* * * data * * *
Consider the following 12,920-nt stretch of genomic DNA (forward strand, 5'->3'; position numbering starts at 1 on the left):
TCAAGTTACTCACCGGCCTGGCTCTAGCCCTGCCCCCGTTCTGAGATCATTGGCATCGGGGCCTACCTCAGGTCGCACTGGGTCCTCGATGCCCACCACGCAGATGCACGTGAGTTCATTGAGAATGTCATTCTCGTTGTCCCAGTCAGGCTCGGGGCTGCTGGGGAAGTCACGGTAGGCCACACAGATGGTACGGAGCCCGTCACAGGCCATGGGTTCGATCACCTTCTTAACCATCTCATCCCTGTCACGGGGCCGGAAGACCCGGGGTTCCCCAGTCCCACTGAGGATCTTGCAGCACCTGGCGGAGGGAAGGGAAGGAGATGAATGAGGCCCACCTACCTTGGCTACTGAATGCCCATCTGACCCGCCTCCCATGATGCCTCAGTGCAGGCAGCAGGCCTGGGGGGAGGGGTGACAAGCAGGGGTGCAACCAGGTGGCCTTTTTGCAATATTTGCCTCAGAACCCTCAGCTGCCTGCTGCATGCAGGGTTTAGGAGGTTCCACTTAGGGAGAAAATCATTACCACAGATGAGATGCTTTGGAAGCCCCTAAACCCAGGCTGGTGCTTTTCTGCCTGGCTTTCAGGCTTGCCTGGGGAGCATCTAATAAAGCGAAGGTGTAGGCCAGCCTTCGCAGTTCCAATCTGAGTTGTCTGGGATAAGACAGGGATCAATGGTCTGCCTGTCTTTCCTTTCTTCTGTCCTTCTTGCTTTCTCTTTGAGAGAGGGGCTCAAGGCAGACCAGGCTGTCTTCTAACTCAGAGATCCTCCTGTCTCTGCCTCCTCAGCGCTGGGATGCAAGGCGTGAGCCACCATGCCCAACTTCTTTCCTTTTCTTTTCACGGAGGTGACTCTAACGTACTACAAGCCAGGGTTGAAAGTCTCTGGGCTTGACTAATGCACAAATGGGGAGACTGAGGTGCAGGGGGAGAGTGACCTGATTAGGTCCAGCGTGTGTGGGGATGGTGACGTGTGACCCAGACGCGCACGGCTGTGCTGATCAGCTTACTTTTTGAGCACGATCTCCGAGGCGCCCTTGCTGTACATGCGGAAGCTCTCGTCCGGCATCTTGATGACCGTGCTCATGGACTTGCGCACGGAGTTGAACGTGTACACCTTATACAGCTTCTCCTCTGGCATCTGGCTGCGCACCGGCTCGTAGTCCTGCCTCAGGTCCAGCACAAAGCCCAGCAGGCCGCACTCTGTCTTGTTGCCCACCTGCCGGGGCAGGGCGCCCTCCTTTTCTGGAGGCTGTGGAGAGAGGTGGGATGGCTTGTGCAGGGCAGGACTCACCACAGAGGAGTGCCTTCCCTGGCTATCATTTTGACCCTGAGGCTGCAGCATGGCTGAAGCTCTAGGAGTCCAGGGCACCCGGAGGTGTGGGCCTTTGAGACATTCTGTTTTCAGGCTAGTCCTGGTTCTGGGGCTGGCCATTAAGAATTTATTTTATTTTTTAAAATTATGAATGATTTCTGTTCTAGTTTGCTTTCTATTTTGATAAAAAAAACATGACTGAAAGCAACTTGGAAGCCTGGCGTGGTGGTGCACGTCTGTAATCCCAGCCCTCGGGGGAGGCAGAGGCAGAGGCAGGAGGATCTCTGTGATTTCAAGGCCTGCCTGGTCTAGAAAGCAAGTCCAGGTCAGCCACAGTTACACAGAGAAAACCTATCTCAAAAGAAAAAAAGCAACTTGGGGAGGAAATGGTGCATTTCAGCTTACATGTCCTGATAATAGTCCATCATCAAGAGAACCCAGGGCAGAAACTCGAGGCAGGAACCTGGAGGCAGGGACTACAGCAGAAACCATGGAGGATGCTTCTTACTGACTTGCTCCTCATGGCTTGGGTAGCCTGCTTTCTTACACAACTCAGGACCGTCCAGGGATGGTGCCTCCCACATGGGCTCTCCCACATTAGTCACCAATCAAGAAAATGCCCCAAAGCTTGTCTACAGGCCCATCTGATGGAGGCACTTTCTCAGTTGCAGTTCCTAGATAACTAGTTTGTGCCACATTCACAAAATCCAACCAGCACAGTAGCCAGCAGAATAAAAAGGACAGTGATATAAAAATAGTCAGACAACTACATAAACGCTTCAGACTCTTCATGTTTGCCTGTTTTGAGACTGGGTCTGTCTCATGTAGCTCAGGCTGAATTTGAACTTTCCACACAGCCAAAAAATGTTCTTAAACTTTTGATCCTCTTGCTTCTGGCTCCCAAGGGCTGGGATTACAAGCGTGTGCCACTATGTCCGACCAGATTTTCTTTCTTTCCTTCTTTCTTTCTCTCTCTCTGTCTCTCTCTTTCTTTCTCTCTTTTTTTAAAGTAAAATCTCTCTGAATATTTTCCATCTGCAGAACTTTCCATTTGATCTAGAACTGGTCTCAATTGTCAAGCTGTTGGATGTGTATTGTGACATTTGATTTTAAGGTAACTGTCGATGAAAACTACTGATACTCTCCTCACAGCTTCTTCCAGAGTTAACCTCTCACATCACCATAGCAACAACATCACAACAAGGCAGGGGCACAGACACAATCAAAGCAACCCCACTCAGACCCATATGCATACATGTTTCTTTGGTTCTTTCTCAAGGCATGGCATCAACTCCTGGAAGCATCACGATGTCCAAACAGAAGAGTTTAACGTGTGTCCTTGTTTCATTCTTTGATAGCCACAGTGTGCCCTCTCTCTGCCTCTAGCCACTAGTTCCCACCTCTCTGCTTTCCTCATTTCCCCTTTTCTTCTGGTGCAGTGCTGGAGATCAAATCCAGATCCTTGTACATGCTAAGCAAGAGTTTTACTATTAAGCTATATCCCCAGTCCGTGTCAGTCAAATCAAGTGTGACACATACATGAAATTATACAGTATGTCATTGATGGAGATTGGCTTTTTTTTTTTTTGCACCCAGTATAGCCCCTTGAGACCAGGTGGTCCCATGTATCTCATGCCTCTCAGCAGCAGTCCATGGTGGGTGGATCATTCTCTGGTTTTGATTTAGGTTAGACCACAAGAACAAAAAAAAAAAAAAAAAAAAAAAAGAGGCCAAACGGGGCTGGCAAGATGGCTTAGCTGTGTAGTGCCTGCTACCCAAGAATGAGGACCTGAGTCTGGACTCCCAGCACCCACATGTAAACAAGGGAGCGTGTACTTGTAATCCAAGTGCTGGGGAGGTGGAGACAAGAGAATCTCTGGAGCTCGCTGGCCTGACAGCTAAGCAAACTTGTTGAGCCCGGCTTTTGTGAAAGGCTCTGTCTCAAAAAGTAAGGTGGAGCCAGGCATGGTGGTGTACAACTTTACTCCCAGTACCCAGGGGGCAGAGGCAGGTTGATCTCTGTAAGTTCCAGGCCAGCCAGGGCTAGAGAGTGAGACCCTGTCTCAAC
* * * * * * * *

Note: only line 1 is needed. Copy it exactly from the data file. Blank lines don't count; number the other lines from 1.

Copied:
Consider the following 12,920-nt stretch of genomic DNA (forward strand, 5'->3'; position numbering starts at 1 on the left):